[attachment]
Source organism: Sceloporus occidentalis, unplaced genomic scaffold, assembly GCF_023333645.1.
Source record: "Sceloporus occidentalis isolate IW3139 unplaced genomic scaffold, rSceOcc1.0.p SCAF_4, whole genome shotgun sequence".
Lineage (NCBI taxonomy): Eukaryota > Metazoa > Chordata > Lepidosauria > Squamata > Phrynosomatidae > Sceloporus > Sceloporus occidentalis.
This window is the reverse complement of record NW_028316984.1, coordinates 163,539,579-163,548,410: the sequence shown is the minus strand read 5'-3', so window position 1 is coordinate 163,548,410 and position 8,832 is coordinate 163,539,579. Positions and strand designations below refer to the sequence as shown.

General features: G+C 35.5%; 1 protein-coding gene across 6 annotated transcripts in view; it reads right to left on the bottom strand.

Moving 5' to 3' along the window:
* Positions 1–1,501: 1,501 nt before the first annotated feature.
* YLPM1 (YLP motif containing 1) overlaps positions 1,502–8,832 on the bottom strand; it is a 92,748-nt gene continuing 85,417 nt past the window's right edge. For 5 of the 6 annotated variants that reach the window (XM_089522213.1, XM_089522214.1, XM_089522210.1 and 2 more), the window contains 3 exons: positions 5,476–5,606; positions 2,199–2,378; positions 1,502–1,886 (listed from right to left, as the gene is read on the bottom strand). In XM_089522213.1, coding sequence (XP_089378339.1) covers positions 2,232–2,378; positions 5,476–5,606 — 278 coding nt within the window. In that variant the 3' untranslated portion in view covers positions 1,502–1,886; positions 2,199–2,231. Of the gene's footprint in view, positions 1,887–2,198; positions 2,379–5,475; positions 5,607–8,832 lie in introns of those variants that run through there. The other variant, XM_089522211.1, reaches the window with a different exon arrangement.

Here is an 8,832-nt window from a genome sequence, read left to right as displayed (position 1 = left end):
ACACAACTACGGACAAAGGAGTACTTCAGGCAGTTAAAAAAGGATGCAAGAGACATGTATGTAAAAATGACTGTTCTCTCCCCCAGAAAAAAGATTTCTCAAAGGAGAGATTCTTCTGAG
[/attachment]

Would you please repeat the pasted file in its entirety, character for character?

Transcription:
Source organism: Sceloporus occidentalis, unplaced genomic scaffold, assembly GCF_023333645.1.
Source record: "Sceloporus occidentalis isolate IW3139 unplaced genomic scaffold, rSceOcc1.0.p SCAF_4, whole genome shotgun sequence".
Lineage (NCBI taxonomy): Eukaryota > Metazoa > Chordata > Lepidosauria > Squamata > Phrynosomatidae > Sceloporus > Sceloporus occidentalis.
This window is the reverse complement of record NW_028316984.1, coordinates 163,539,579-163,548,410: the sequence shown is the minus strand read 5'-3', so window position 1 is coordinate 163,548,410 and position 8,832 is coordinate 163,539,579. Positions and strand designations below refer to the sequence as shown.

General features: G+C 35.5%; 1 protein-coding gene across 6 annotated transcripts in view; it reads right to left on the bottom strand.

Moving 5' to 3' along the window:
* Positions 1–1,501: 1,501 nt before the first annotated feature.
* YLPM1 (YLP motif containing 1) overlaps positions 1,502–8,832 on the bottom strand; it is a 92,748-nt gene continuing 85,417 nt past the window's right edge. For 5 of the 6 annotated variants that reach the window (XM_089522213.1, XM_089522214.1, XM_089522210.1 and 2 more), the window contains 3 exons: positions 5,476–5,606; positions 2,199–2,378; positions 1,502–1,886 (listed from right to left, as the gene is read on the bottom strand). In XM_089522213.1, coding sequence (XP_089378339.1) covers positions 2,232–2,378; positions 5,476–5,606 — 278 coding nt within the window. In that variant the 3' untranslated portion in view covers positions 1,502–1,886; positions 2,199–2,231. Of the gene's footprint in view, positions 1,887–2,198; positions 2,379–5,475; positions 5,607–8,832 lie in introns of those variants that run through there. The other variant, XM_089522211.1, reaches the window with a different exon arrangement.

Here is an 8,832-nt window from a genome sequence, read left to right as displayed (position 1 = left end):
ACACAACTACGGACAAAGGAGTACTTCAGGCAGTTAAAAAAGGATGCAAGAGACATGTATGTAAAAATGACTGTTCTCTCCCCCAGAAAAAAGATTTCTCAAAGGAGAGATTCTTCTGAG